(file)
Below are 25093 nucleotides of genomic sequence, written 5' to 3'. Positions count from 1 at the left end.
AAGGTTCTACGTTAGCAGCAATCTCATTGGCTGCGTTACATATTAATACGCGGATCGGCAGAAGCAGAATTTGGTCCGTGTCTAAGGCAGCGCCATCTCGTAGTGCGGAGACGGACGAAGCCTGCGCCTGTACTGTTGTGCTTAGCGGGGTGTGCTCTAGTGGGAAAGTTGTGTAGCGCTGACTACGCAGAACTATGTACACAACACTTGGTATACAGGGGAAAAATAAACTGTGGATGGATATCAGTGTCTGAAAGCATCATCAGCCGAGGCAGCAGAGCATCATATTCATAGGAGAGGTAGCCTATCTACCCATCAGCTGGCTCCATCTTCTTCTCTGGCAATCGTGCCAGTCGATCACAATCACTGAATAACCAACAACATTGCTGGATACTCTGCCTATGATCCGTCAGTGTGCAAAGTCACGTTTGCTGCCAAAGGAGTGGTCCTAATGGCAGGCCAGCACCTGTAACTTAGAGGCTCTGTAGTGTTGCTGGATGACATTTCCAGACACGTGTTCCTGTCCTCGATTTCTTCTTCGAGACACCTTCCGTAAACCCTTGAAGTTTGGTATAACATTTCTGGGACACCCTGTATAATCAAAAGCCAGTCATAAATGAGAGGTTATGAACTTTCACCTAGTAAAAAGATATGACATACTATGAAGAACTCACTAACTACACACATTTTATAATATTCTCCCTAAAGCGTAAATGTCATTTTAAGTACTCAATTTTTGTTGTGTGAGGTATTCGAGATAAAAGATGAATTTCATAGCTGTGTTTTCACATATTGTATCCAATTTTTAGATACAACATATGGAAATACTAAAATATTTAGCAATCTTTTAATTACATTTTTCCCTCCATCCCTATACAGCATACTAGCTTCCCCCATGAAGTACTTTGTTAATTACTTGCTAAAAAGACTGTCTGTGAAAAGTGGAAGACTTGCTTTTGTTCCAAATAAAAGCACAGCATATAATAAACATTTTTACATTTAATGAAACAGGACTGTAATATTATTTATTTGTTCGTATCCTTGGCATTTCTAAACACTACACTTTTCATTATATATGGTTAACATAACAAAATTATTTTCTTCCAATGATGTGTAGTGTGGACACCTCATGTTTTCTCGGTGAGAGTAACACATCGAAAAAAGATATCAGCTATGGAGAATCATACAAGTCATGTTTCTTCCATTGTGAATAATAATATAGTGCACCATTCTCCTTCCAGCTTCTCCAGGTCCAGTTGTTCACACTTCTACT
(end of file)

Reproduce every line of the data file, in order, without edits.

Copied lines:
Below are 25093 nucleotides of genomic sequence, written 5' to 3'. Positions count from 1 at the left end.
AAGGTTCTACGTTAGCAGCAATCTCATTGGCTGCGTTACATATTAATACGCGGATCGGCAGAAGCAGAATTTGGTCCGTGTCTAAGGCAGCGCCATCTCGTAGTGCGGAGACGGACGAAGCCTGCGCCTGTACTGTTGTGCTTAGCGGGGTGTGCTCTAGTGGGAAAGTTGTGTAGCGCTGACTACGCAGAACTATGTACACAACACTTGGTATACAGGGGAAAAATAAACTGTGGATGGATATCAGTGTCTGAAAGCATCATCAGCCGAGGCAGCAGAGCATCATATTCATAGGAGAGGTAGCCTATCTACCCATCAGCTGGCTCCATCTTCTTCTCTGGCAATCGTGCCAGTCGATCACAATCACTGAATAACCAACAACATTGCTGGATACTCTGCCTATGATCCGTCAGTGTGCAAAGTCACGTTTGCTGCCAAAGGAGTGGTCCTAATGGCAGGCCAGCACCTGTAACTTAGAGGCTCTGTAGTGTTGCTGGATGACATTTCCAGACACGTGTTCCTGTCCTCGATTTCTTCTTCGAGACACCTTCCGTAAACCCTTGAAGTTTGGTATAACATTTCTGGGACACCCTGTATAATCAAAAGCCAGTCATAAATGAGAGGTTATGAACTTTCACCTAGTAAAAAGATATGACATACTATGAAGAACTCACTAACTACACACATTTTATAATATTCTCCCTAAAGCGTAAATGTCATTTTAAGTACTCAATTTTTGTTGTGTGAGGTATTCGAGATAAAAGATGAATTTCATAGCTGTGTTTTCACATATTGTATCCAATTTTTAGATACAACATATGGAAATACTAAAATATTTAGCAATCTTTTAATTACATTTTTCCCTCCATCCCTATACAGCATACTAGCTTCCCCCATGAAGTACTTTGTTAATTACTTGCTAAAAAGACTGTCTGTGAAAAGTGGAAGACTTGCTTTTGTTCCAAATAAAAGCACAGCATATAATAAACATTTTTACATTTAATGAAACAGGACTGTAATATTATTTATTTGTTCGTATCCTTGGCATTTCTAAACACTACACTTTTCATTATATATGGTTAACATAACAAAATTATTTTCTTCCAATGATGTGTAGTGTGGACACCTCATGTTTTCTCGGTGAGAGTAACACATCGAAAAAAGATATCAGCTATGGAGAATCATACAAGTCATGTTTCTTCCATTGTGAATAATAATATAGTGCACCATTCTCCTTCCAGCTTCTCCAGGTCCAGTTGTTCACACTTCTACT